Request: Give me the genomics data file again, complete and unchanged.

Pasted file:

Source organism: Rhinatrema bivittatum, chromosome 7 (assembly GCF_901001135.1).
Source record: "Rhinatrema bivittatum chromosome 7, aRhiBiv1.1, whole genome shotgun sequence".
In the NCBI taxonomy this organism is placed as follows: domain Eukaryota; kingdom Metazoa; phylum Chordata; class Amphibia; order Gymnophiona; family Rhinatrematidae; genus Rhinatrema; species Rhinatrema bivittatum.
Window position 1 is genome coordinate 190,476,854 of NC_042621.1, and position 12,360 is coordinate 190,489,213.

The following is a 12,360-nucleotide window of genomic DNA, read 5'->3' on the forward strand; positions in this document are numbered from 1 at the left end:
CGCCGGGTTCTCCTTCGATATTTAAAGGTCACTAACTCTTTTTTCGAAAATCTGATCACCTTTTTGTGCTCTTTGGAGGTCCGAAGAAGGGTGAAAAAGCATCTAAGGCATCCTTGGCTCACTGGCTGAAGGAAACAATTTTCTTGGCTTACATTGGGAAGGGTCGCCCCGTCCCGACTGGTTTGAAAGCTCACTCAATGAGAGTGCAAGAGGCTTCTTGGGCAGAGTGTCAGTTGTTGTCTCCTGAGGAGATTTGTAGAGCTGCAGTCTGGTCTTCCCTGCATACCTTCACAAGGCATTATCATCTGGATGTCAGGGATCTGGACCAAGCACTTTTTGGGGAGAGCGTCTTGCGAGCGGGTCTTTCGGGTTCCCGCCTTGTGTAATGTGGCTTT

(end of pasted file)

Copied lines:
Source organism: Rhinatrema bivittatum, chromosome 7 (assembly GCF_901001135.1).
Source record: "Rhinatrema bivittatum chromosome 7, aRhiBiv1.1, whole genome shotgun sequence".
In the NCBI taxonomy this organism is placed as follows: domain Eukaryota; kingdom Metazoa; phylum Chordata; class Amphibia; order Gymnophiona; family Rhinatrematidae; genus Rhinatrema; species Rhinatrema bivittatum.
Window position 1 is genome coordinate 190,476,854 of NC_042621.1, and position 12,360 is coordinate 190,489,213.

The following is a 12,360-nucleotide window of genomic DNA, read 5'->3' on the forward strand; positions in this document are numbered from 1 at the left end:
CGCCGGGTTCTCCTTCGATATTTAAAGGTCACTAACTCTTTTTTCGAAAATCTGATCACCTTTTTGTGCTCTTTGGAGGTCCGAAGAAGGGTGAAAAAGCATCTAAGGCATCCTTGGCTCACTGGCTGAAGGAAACAATTTTCTTGGCTTACATTGGGAAGGGTCGCCCCGTCCCGACTGGTTTGAAAGCTCACTCAATGAGAGTGCAAGAGGCTTCTTGGGCAGAGTGTCAGTTGTTGTCTCCTGAGGAGATTTGTAGAGCTGCAGTCTGGTCTTCCCTGCATACCTTCACAAGGCATTATCATCTGGATGTCAGGGATCTGGACCAAGCACTTTTTGGGGAGAGCGTCTTGCGAGCGGGTCTTTCGGGTTCCCGCCTTGTGTAATGTGGCTTT